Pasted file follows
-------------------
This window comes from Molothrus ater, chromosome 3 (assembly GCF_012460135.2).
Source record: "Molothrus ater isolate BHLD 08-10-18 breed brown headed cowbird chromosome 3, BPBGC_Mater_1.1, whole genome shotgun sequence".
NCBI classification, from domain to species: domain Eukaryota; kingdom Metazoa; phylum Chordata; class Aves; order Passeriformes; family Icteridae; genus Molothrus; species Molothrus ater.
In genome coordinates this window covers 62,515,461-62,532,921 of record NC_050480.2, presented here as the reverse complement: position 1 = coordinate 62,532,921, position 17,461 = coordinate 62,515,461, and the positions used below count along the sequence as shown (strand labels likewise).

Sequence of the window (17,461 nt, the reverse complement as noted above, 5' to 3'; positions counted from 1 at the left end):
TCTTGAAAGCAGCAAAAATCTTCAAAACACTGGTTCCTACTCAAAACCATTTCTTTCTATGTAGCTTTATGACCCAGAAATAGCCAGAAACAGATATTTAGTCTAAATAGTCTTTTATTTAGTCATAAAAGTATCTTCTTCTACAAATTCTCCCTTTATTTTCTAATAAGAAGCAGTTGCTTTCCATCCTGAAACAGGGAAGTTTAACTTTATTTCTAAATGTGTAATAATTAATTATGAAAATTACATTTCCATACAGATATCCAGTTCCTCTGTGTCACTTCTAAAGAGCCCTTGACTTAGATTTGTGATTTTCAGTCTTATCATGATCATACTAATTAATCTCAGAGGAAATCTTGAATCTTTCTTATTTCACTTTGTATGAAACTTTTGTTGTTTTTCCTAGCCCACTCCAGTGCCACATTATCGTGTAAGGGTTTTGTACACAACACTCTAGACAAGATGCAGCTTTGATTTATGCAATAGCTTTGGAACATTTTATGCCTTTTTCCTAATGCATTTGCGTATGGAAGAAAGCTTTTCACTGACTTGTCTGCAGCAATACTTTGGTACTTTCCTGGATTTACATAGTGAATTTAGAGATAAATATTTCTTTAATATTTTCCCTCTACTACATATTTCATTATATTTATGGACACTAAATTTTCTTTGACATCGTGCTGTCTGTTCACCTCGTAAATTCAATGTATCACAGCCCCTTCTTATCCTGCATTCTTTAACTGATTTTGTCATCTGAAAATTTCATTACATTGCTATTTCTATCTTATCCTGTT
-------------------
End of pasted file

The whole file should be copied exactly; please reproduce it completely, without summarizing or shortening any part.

This window comes from Molothrus ater, chromosome 3 (assembly GCF_012460135.2).
Source record: "Molothrus ater isolate BHLD 08-10-18 breed brown headed cowbird chromosome 3, BPBGC_Mater_1.1, whole genome shotgun sequence".
NCBI classification, from domain to species: domain Eukaryota; kingdom Metazoa; phylum Chordata; class Aves; order Passeriformes; family Icteridae; genus Molothrus; species Molothrus ater.
In genome coordinates this window covers 62,515,461-62,532,921 of record NC_050480.2, presented here as the reverse complement: position 1 = coordinate 62,532,921, position 17,461 = coordinate 62,515,461, and the positions used below count along the sequence as shown (strand labels likewise).

Sequence of the window (17,461 nt, the reverse complement as noted above, 5' to 3'; positions counted from 1 at the left end):
TCTTGAAAGCAGCAAAAATCTTCAAAACACTGGTTCCTACTCAAAACCATTTCTTTCTATGTAGCTTTATGACCCAGAAATAGCCAGAAACAGATATTTAGTCTAAATAGTCTTTTATTTAGTCATAAAAGTATCTTCTTCTACAAATTCTCCCTTTATTTTCTAATAAGAAGCAGTTGCTTTCCATCCTGAAACAGGGAAGTTTAACTTTATTTCTAAATGTGTAATAATTAATTATGAAAATTACATTTCCATACAGATATCCAGTTCCTCTGTGTCACTTCTAAAGAGCCCTTGACTTAGATTTGTGATTTTCAGTCTTATCATGATCATACTAATTAATCTCAGAGGAAATCTTGAATCTTTCTTATTTCACTTTGTATGAAACTTTTGTTGTTTTTCCTAGCCCACTCCAGTGCCACATTATCGTGTAAGGGTTTTGTACACAACACTCTAGACAAGATGCAGCTTTGATTTATGCAATAGCTTTGGAACATTTTATGCCTTTTTCCTAATGCATTTGCGTATGGAAGAAAGCTTTTCACTGACTTGTCTGCAGCAATACTTTGGTACTTTCCTGGATTTACATAGTGAATTTAGAGATAAATATTTCTTTAATATTTTCCCTCTACTACATATTTCATTATATTTATGGACACTAAATTTTCTTTGACATCGTGCTGTCTGTTCACCTCGTAAATTCAATGTATCACAGCCCCTTCTTATCCTGCATTCTTTAACTGATTTTGTCATCTGAAAATTTCATTACATTGCTATTTCTATCTTATCCTGTT